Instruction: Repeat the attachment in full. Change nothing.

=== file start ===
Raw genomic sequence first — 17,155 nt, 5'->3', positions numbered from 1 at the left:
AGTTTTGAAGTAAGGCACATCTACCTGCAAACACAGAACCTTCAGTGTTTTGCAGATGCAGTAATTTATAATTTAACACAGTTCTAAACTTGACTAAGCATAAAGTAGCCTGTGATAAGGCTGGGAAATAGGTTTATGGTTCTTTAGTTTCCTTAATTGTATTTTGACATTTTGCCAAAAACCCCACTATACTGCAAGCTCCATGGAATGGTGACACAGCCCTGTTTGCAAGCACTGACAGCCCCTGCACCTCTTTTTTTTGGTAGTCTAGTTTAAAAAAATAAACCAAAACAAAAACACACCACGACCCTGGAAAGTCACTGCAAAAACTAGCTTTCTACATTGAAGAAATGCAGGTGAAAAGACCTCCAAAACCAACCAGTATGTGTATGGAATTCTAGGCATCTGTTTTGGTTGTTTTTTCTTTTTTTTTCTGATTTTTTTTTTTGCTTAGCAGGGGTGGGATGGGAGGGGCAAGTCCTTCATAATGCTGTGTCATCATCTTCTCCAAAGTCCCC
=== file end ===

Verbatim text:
Raw genomic sequence first — 17,155 nt, 5'->3', positions numbered from 1 at the left:
AGTTTTGAAGTAAGGCACATCTACCTGCAAACACAGAACCTTCAGTGTTTTGCAGATGCAGTAATTTATAATTTAACACAGTTCTAAACTTGACTAAGCATAAAGTAGCCTGTGATAAGGCTGGGAAATAGGTTTATGGTTCTTTAGTTTCCTTAATTGTATTTTGACATTTTGCCAAAAACCCCACTATACTGCAAGCTCCATGGAATGGTGACACAGCCCTGTTTGCAAGCACTGACAGCCCCTGCACCTCTTTTTTTTGGTAGTCTAGTTTAAAAAAATAAACCAAAACAAAAACACACCACGACCCTGGAAAGTCACTGCAAAAACTAGCTTTCTACATTGAAGAAATGCAGGTGAAAAGACCTCCAAAACCAACCAGTATGTGTATGGAATTCTAGGCATCTGTTTTGGTTGTTTTTTCTTTTTTTTTCTGATTTTTTTTTTTGCTTAGCAGGGGTGGGATGGGAGGGGCAAGTCCTTCATAATGCTGTGTCATCATCTTCTCCAAAGTCCCC